NON-COMMUNICABLE DISEASES / Neurobiology
Genetic diseases caused by defective splicing, RNA splicing mechanisms, RNA metabolism in physiological and pathological neural function
Description of Research
Assessing disease-causing sequence changes and characterization of novel splicing mechanisms: Pre-mRNA splicing is a critical event in the expression of eukaryotic genes allowing the production of different proteins from the same gene. Although the splicing process is a common event in eukaryotic organisms the precise molecular mechanisms that leads to both constitutive and alternative splicing have not been fully characterized, and are vulnerable to a wide range of alterations, which can lead to the development of human disease. In the past few years out research activity has focused on the characterization of unconventional splicing defects involved in human disease, in particular those that result from disruption of as-yet unknown or poorly characterized splicing mechanisms.
Diseases studied include Neufibromatosis (NF-1 gene), long QT syndrome (HERG gene) and Ataxia-telengectasia (ATM gene). We are currently studying the alternative splicing in Voltage-gated sodium channels. These Channels control electrical impulses in nerves, muscles and heart, playing an essential role in the initial phase of action potential. The differences in channel activity, result from mutually exclusive splicing. The characterization and understanding of regulatory elements that control mutually exclusive splicing can eventually lead to novel therapeutic design for the inclusion or exclusion of either exon, providing a therapeutic pathway for related pathologies such as arrhythmias and perception of peripheral pain.
Regulation of splicing factors. Deregulation of precursor mRNA splicing is associated with many illnesses and has been linked to age‐related chronic diseases. We are interested in the role played by RNA binding proteins in these. Changes that occur with aging are likely to impact the activity of factors that control splicing because of the complexity of the regulatory machinery controlling splicing decisions.
Furthermore, several studies have shown there is an enrichment in pathways such as mRNA binding, RNA processing, and RNA splicing among the age-associated deregulated processes and it is estimated that 50% of all age-associated alterations in alternative splicing are due to changes in splicing factors expression. In particular, the RNA Biology group is currently focusing in the self-regulation mechanism through which TDP 43 controls its cellular levels. In previous reports, we have shown the importance of several cis-acting elements. Currently, our research is aimed at elucidating the mechanisms behind the age related drop in TDP 43 levels and have started to map epigenetic changes that we believe are responsible for the drop in TDP 43 during ageing.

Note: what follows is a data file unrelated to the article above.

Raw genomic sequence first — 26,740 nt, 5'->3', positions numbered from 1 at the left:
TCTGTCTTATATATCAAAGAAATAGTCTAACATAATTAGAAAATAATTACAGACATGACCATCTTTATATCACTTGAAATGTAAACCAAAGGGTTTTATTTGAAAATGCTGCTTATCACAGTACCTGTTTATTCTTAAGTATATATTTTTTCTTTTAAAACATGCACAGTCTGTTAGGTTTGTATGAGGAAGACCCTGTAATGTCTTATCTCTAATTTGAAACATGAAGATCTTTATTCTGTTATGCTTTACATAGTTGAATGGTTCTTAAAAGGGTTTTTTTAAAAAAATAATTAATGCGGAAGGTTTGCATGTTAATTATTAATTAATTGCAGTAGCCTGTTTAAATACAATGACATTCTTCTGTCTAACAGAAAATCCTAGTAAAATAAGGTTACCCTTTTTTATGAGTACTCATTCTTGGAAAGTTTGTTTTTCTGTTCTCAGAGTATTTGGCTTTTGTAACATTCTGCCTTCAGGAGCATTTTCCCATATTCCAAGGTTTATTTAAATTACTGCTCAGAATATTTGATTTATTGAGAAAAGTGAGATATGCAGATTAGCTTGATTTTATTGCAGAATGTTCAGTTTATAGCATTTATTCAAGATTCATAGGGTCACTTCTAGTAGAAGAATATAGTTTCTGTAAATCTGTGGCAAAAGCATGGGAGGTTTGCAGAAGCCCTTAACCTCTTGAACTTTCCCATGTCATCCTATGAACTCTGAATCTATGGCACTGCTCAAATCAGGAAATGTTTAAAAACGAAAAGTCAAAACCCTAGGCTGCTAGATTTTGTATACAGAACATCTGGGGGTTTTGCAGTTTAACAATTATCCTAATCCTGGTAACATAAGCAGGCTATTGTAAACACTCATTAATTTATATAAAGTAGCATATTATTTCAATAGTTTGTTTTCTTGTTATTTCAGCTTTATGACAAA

Past studies in this field have led to the creation of cellular models of TDP 43 aggregation that are currently been used in High through put compound screen for their ability to clear misfolded TDP-43. Future work is aimed towards understanding the mechanism of action of the top exemplar compounds as well as testing these directly on a Drosophila model constructed in a similar fashion to the cell line that presents and age depend locomotive defect.
Baralle, M. and Baralle, F.E. 2018. The splicing code. Bio Systems 164, 39-48 PubMed link
De Conti, L., Borroni, B,. Baralle, M. 2017. New routes in frontotemporal dementia drug discovery. Expert opinion on drug discovery, 12, 659-671 PubMed link
Prpar Mihevc, S., Baralle, M., Buratti, E. and Rogelj, B. (2016) TDP-43 aggregation mirrors TDP-43 knockdown, affecting the expression levels of a common set of proteins. Scientific reports, 6, 33996 PubMed link
Cragnaz, L., Klima, R., De Conti, L., Romano, G., Feiguin, F., Buratti, E., Baralle, M. and Baralle, F.E. (2015) An age-related reduction of brain TBPH/TDP-43 levels precedes the onset of locomotion defects in a Drosophila ALS model. Neuroscience, 311, 415-421 PubMed link
Nuzzo, F., Radu, C., Baralle, M., Spiezia, L., Hackeng, T.M., Simioni, P. and Castoldi, E. (2013) Antisense-based RNA therapy of factor V deficiency: in vitro and ex vivo rescue of a F5 deep-intronic splicing mutation. Blood, 122, 3825-3831 PubMed link
Zubovic, L., Baralle, M. and Baralle, F.E. (2012) Mutually exclusive splicing regulates the Nav 1.6 sodium channel function through a combinatorial mechanism that involves three distinct splicing regulatory elements and their ligands. Nucleic acids research, 40, 6255-6269 PubMed link